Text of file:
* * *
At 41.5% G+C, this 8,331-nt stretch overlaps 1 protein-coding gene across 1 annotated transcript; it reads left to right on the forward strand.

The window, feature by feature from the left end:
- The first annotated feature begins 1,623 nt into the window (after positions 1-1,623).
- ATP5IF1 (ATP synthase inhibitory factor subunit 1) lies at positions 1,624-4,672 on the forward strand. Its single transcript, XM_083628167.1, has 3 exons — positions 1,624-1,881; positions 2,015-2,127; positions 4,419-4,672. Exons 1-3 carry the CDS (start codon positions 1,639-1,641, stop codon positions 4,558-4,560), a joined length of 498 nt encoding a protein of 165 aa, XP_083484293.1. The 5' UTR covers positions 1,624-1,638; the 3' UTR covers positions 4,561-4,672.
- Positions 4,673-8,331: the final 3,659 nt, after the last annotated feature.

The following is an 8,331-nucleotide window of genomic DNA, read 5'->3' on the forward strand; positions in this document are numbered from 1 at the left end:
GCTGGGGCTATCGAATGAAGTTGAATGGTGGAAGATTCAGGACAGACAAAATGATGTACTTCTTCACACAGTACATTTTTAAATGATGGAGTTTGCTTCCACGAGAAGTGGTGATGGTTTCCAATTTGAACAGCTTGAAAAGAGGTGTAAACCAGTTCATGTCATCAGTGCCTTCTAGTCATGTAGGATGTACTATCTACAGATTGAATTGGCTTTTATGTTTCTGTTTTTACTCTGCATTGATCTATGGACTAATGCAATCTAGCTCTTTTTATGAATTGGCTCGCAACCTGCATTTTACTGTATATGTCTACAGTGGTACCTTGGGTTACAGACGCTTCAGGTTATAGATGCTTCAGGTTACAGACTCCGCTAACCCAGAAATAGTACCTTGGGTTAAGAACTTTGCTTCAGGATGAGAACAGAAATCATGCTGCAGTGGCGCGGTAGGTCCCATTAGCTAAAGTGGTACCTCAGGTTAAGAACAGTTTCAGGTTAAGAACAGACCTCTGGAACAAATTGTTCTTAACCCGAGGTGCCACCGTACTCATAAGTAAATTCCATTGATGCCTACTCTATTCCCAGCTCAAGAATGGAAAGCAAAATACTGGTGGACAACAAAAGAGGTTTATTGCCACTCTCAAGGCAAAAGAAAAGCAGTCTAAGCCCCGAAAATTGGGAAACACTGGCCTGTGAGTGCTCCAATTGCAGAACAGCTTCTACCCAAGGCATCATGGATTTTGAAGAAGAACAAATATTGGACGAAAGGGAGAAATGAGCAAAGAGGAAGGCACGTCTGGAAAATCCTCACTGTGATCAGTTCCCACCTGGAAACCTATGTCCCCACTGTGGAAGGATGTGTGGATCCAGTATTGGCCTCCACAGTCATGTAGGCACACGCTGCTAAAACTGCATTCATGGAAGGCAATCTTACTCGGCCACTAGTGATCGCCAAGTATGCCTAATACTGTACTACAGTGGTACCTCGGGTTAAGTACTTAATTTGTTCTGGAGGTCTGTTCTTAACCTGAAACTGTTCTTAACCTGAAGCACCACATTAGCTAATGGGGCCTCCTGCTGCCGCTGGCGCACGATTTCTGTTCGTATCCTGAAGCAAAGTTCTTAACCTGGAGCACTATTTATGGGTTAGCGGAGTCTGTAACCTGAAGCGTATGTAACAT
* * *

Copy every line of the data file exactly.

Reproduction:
At 41.5% G+C, this 8,331-nt stretch overlaps 1 protein-coding gene across 1 annotated transcript; it reads left to right on the forward strand.

The window, feature by feature from the left end:
- The first annotated feature begins 1,623 nt into the window (after positions 1-1,623).
- ATP5IF1 (ATP synthase inhibitory factor subunit 1) lies at positions 1,624-4,672 on the forward strand. Its single transcript, XM_083628167.1, has 3 exons — positions 1,624-1,881; positions 2,015-2,127; positions 4,419-4,672. Exons 1-3 carry the CDS (start codon positions 1,639-1,641, stop codon positions 4,558-4,560), a joined length of 498 nt encoding a protein of 165 aa, XP_083484293.1. The 5' UTR covers positions 1,624-1,638; the 3' UTR covers positions 4,561-4,672.
- Positions 4,673-8,331: the final 3,659 nt, after the last annotated feature.

The following is an 8,331-nucleotide window of genomic DNA, read 5'->3' on the forward strand; positions in this document are numbered from 1 at the left end:
GCTGGGGCTATCGAATGAAGTTGAATGGTGGAAGATTCAGGACAGACAAAATGATGTACTTCTTCACACAGTACATTTTTAAATGATGGAGTTTGCTTCCACGAGAAGTGGTGATGGTTTCCAATTTGAACAGCTTGAAAAGAGGTGTAAACCAGTTCATGTCATCAGTGCCTTCTAGTCATGTAGGATGTACTATCTACAGATTGAATTGGCTTTTATGTTTCTGTTTTTACTCTGCATTGATCTATGGACTAATGCAATCTAGCTCTTTTTATGAATTGGCTCGCAACCTGCATTTTACTGTATATGTCTACAGTGGTACCTTGGGTTACAGACGCTTCAGGTTATAGATGCTTCAGGTTACAGACTCCGCTAACCCAGAAATAGTACCTTGGGTTAAGAACTTTGCTTCAGGATGAGAACAGAAATCATGCTGCAGTGGCGCGGTAGGTCCCATTAGCTAAAGTGGTACCTCAGGTTAAGAACAGTTTCAGGTTAAGAACAGACCTCTGGAACAAATTGTTCTTAACCCGAGGTGCCACCGTACTCATAAGTAAATTCCATTGATGCCTACTCTATTCCCAGCTCAAGAATGGAAAGCAAAATACTGGTGGACAACAAAAGAGGTTTATTGCCACTCTCAAGGCAAAAGAAAAGCAGTCTAAGCCCCGAAAATTGGGAAACACTGGCCTGTGAGTGCTCCAATTGCAGAACAGCTTCTACCCAAGGCATCATGGATTTTGAAGAAGAACAAATATTGGACGAAAGGGAGAAATGAGCAAAGAGGAAGGCACGTCTGGAAAATCCTCACTGTGATCAGTTCCCACCTGGAAACCTATGTCCCCACTGTGGAAGGATGTGTGGATCCAGTATTGGCCTCCACAGTCATGTAGGCACACGCTGCTAAAACTGCATTCATGGAAGGCAATCTTACTCGGCCACTAGTGATCGCCAAGTATGCCTAATACTGTACTACAGTGGTACCTCGGGTTAAGTACTTAATTTGTTCTGGAGGTCTGTTCTTAACCTGAAACTGTTCTTAACCTGAAGCACCACATTAGCTAATGGGGCCTCCTGCTGCCGCTGGCGCACGATTTCTGTTCGTATCCTGAAGCAAAGTTCTTAACCTGGAGCACTATTTATGGGTTAGCGGAGTCTGTAACCTGAAGCGTATGTAACAT